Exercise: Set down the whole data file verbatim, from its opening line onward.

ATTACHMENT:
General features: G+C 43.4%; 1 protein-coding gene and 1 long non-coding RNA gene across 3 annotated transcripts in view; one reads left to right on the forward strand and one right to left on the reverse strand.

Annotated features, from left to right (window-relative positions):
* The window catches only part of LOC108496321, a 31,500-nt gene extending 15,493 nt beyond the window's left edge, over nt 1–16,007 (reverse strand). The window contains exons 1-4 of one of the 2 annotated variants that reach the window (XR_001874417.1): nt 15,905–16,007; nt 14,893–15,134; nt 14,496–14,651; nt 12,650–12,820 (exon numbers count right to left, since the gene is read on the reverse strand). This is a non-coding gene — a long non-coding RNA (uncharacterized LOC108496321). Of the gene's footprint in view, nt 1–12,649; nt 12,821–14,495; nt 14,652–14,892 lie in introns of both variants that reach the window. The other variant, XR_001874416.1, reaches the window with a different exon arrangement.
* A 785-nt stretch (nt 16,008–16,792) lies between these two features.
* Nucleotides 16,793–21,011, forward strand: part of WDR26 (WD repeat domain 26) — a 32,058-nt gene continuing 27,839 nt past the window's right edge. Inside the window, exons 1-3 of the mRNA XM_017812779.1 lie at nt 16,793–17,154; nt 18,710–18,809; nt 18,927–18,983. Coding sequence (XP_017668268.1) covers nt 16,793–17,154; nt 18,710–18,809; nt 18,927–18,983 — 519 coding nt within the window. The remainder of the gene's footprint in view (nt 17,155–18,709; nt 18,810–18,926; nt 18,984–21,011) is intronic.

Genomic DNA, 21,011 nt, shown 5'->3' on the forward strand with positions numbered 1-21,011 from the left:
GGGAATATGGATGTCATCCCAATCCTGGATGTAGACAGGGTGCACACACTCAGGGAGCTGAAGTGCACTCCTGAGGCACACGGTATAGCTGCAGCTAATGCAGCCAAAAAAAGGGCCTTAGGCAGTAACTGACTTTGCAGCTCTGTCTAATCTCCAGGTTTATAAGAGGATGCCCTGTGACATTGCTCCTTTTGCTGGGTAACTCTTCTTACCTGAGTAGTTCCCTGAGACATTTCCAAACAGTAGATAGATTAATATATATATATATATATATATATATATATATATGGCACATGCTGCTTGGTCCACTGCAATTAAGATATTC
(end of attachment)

General features: G+C 43.4%; 1 protein-coding gene and 1 long non-coding RNA gene across 3 annotated transcripts in view; one reads left to right on the forward strand and one right to left on the reverse strand.

Annotated features, from left to right (window-relative positions):
* The window catches only part of LOC108496321, a 31,500-nt gene extending 15,493 nt beyond the window's left edge, over nt 1–16,007 (reverse strand). The window contains exons 1-4 of one of the 2 annotated variants that reach the window (XR_001874417.1): nt 15,905–16,007; nt 14,893–15,134; nt 14,496–14,651; nt 12,650–12,820 (exon numbers count right to left, since the gene is read on the reverse strand). This is a non-coding gene — a long non-coding RNA (uncharacterized LOC108496321). Of the gene's footprint in view, nt 1–12,649; nt 12,821–14,495; nt 14,652–14,892 lie in introns of both variants that reach the window. The other variant, XR_001874416.1, reaches the window with a different exon arrangement.
* A 785-nt stretch (nt 16,008–16,792) lies between these two features.
* Nucleotides 16,793–21,011, forward strand: part of WDR26 (WD repeat domain 26) — a 32,058-nt gene continuing 27,839 nt past the window's right edge. Inside the window, exons 1-3 of the mRNA XM_017812779.1 lie at nt 16,793–17,154; nt 18,710–18,809; nt 18,927–18,983. Coding sequence (XP_017668268.1) covers nt 16,793–17,154; nt 18,710–18,809; nt 18,927–18,983 — 519 coding nt within the window. The remainder of the gene's footprint in view (nt 17,155–18,709; nt 18,810–18,926; nt 18,984–21,011) is intronic.

Genomic DNA, 21,011 nt, shown 5'->3' on the forward strand with positions numbered 1-21,011 from the left:
GGGAATATGGATGTCATCCCAATCCTGGATGTAGACAGGGTGCACACACTCAGGGAGCTGAAGTGCACTCCTGAGGCACACGGTATAGCTGCAGCTAATGCAGCCAAAAAAAGGGCCTTAGGCAGTAACTGACTTTGCAGCTCTGTCTAATCTCCAGGTTTATAAGAGGATGCCCTGTGACATTGCTCCTTTTGCTGGGTAACTCTTCTTACCTGAGTAGTTCCCTGAGACATTTCCAAACAGTAGATAGATTAATATATATATATATATATATATATATATATATATGGCACATGCTGCTTGGTCCACTGCAATTAAGATATTC